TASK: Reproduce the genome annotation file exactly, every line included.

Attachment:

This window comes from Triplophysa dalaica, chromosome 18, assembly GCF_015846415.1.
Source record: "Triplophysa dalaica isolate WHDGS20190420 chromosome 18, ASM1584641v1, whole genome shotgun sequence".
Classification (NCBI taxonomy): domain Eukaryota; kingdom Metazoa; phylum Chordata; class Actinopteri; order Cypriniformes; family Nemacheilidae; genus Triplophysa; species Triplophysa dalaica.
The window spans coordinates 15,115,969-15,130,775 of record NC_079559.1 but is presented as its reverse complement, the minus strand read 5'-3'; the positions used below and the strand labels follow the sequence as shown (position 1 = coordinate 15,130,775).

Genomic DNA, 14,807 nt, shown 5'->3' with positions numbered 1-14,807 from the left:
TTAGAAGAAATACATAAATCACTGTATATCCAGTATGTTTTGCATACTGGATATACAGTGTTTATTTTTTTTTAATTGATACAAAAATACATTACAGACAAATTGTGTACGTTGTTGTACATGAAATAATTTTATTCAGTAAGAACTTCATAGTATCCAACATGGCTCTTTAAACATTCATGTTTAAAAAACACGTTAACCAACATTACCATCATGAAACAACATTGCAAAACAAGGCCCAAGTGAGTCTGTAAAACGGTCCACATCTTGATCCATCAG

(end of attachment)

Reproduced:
This window comes from Triplophysa dalaica, chromosome 18, assembly GCF_015846415.1.
Source record: "Triplophysa dalaica isolate WHDGS20190420 chromosome 18, ASM1584641v1, whole genome shotgun sequence".
Classification (NCBI taxonomy): domain Eukaryota; kingdom Metazoa; phylum Chordata; class Actinopteri; order Cypriniformes; family Nemacheilidae; genus Triplophysa; species Triplophysa dalaica.
The window spans coordinates 15,115,969-15,130,775 of record NC_079559.1 but is presented as its reverse complement, the minus strand read 5'-3'; the positions used below and the strand labels follow the sequence as shown (position 1 = coordinate 15,130,775).

Genomic DNA, 14,807 nt, shown 5'->3' with positions numbered 1-14,807 from the left:
TTAGAAGAAATACATAAATCACTGTATATCCAGTATGTTTTGCATACTGGATATACAGTGTTTATTTTTTTTTAATTGATACAAAAATACATTACAGACAAATTGTGTACGTTGTTGTACATGAAATAATTTTATTCAGTAAGAACTTCATAGTATCCAACATGGCTCTTTAAACATTCATGTTTAAAAAACACGTTAACCAACATTACCATCATGAAACAACATTGCAAAACAAGGCCCAAGTGAGTCTGTAAAACGGTCCACATCTTGATCCATCAG